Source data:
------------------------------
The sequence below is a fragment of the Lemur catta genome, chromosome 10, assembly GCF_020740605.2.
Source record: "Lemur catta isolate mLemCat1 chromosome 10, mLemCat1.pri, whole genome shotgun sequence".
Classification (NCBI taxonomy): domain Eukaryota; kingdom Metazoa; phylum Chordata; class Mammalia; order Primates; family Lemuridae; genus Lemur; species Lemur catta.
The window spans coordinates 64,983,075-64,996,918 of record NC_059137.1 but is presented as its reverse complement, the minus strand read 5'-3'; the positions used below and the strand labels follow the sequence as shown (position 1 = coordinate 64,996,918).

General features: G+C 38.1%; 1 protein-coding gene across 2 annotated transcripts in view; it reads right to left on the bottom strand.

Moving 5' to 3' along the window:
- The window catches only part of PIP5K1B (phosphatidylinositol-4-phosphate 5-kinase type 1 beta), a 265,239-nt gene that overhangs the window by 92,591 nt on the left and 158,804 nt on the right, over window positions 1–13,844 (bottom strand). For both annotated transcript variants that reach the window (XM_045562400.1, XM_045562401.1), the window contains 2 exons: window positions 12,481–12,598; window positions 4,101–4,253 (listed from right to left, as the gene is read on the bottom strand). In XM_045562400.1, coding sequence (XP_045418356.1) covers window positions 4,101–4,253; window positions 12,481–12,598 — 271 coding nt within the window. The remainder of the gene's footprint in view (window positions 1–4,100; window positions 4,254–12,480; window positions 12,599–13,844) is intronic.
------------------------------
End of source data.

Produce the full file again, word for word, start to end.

The sequence below is a fragment of the Lemur catta genome, chromosome 10, assembly GCF_020740605.2.
Source record: "Lemur catta isolate mLemCat1 chromosome 10, mLemCat1.pri, whole genome shotgun sequence".
Classification (NCBI taxonomy): domain Eukaryota; kingdom Metazoa; phylum Chordata; class Mammalia; order Primates; family Lemuridae; genus Lemur; species Lemur catta.
The window spans coordinates 64,983,075-64,996,918 of record NC_059137.1 but is presented as its reverse complement, the minus strand read 5'-3'; the positions used below and the strand labels follow the sequence as shown (position 1 = coordinate 64,996,918).

General features: G+C 38.1%; 1 protein-coding gene across 2 annotated transcripts in view; it reads right to left on the bottom strand.

Moving 5' to 3' along the window:
- The window catches only part of PIP5K1B (phosphatidylinositol-4-phosphate 5-kinase type 1 beta), a 265,239-nt gene that overhangs the window by 92,591 nt on the left and 158,804 nt on the right, over window positions 1–13,844 (bottom strand). For both annotated transcript variants that reach the window (XM_045562400.1, XM_045562401.1), the window contains 2 exons: window positions 12,481–12,598; window positions 4,101–4,253 (listed from right to left, as the gene is read on the bottom strand). In XM_045562400.1, coding sequence (XP_045418356.1) covers window positions 4,101–4,253; window positions 12,481–12,598 — 271 coding nt within the window. The remainder of the gene's footprint in view (window positions 1–4,100; window positions 4,254–12,480; window positions 12,599–13,844) is intronic.